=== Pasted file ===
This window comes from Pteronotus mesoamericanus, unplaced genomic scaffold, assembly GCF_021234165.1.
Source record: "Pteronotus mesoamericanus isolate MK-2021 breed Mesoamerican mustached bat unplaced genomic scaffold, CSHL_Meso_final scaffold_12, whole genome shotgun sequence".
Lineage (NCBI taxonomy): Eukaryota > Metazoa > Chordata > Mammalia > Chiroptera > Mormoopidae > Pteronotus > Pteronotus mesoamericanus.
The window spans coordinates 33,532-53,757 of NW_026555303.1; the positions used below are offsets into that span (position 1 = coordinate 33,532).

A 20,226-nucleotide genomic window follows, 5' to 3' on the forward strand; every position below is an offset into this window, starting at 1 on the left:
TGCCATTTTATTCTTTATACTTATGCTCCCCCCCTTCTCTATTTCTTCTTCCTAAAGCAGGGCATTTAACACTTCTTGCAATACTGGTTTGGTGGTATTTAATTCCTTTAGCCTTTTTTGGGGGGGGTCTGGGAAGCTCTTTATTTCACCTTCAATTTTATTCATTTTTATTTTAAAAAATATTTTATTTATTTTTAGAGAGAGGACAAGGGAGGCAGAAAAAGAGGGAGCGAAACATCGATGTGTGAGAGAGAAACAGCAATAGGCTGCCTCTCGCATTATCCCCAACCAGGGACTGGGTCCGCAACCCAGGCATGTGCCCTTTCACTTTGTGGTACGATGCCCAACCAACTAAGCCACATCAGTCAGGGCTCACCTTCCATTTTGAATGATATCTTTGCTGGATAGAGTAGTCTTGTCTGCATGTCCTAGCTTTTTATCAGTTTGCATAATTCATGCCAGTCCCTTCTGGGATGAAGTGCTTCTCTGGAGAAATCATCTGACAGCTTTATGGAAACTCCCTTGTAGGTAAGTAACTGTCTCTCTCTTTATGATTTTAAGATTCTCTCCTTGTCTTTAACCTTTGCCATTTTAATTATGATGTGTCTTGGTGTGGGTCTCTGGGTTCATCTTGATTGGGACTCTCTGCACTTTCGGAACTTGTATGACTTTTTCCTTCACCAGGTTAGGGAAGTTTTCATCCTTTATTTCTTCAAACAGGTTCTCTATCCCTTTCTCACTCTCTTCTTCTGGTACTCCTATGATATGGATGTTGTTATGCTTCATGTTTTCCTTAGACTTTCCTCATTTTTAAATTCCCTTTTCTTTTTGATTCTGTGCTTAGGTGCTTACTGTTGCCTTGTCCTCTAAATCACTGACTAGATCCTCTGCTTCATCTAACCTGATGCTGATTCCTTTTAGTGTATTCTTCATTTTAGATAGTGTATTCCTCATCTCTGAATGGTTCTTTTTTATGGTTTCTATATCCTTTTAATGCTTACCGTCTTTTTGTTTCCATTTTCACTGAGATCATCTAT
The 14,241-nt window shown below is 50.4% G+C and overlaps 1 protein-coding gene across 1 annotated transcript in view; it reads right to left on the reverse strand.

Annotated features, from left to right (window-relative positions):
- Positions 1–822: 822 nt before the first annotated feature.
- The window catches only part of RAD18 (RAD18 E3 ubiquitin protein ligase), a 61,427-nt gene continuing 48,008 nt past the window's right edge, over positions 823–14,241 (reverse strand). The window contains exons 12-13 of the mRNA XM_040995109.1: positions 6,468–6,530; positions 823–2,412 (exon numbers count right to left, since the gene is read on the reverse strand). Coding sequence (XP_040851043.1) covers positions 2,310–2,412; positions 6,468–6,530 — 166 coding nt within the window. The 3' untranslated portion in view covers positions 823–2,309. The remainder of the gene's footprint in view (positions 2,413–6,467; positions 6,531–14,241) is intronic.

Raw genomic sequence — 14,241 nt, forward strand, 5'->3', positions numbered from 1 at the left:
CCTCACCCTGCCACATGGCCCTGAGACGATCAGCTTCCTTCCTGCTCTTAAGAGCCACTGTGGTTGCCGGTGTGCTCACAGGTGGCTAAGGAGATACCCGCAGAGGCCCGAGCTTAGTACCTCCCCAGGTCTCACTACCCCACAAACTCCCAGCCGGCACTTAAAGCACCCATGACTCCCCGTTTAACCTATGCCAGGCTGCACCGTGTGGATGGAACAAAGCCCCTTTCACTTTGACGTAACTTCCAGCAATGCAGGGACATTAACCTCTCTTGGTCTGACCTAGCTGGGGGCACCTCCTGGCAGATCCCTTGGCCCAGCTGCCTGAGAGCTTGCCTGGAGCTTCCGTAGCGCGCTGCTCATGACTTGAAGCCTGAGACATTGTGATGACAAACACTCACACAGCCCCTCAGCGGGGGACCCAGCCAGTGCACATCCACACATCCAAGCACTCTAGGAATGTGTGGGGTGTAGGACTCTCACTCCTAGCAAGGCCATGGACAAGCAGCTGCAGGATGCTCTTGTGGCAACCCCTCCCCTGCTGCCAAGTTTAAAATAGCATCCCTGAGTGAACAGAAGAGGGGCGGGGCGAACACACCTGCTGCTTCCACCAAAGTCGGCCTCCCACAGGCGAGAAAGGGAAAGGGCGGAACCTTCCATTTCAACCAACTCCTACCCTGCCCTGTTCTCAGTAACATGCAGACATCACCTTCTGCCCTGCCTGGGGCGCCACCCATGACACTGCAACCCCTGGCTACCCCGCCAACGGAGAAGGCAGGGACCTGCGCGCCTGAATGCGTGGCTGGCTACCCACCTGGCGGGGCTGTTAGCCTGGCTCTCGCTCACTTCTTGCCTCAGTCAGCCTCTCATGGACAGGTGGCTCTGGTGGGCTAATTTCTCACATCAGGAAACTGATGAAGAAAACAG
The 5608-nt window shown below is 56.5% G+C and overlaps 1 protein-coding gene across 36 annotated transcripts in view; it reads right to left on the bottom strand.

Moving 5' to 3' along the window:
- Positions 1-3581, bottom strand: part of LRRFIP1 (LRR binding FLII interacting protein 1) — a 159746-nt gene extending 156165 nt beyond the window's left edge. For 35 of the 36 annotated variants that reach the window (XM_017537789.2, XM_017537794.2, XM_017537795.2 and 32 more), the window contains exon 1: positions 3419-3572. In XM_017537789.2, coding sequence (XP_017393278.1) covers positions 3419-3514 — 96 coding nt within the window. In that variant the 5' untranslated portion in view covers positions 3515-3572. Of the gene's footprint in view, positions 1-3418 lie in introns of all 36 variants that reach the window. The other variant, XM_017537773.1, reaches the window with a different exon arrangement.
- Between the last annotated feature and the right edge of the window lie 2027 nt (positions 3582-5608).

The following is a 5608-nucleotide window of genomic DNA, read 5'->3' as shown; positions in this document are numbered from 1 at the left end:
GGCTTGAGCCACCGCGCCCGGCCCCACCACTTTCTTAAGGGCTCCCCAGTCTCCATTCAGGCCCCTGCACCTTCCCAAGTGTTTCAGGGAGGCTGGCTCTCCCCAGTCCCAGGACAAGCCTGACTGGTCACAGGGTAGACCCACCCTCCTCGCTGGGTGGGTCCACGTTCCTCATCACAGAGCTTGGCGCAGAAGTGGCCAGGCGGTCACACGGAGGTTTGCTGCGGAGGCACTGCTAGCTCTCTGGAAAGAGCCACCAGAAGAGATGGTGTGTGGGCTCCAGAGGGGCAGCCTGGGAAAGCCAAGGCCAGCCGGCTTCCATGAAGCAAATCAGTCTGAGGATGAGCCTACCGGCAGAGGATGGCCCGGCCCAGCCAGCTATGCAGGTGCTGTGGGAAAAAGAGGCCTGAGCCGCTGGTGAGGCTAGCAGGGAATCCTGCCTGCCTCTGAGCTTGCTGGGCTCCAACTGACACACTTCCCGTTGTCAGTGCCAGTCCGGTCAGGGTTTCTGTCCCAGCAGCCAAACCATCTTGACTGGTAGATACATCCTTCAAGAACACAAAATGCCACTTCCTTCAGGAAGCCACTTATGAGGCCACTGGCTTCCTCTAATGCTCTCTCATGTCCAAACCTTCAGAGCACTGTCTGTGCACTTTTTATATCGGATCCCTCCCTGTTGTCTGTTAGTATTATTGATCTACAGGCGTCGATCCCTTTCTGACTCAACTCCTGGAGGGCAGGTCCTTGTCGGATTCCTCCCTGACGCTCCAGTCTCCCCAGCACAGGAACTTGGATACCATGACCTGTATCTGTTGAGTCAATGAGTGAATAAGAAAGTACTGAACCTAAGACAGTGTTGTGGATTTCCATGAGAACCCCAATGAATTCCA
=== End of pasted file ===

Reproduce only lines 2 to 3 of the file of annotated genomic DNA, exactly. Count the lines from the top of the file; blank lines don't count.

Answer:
Source record: "Pteronotus mesoamericanus isolate MK-2021 breed Mesoamerican mustached bat unplaced genomic scaffold, CSHL_Meso_final scaffold_12, whole genome shotgun sequence".
Lineage (NCBI taxonomy): Eukaryota > Metazoa > Chordata > Mammalia > Chiroptera > Mormoopidae > Pteronotus > Pteronotus mesoamericanus.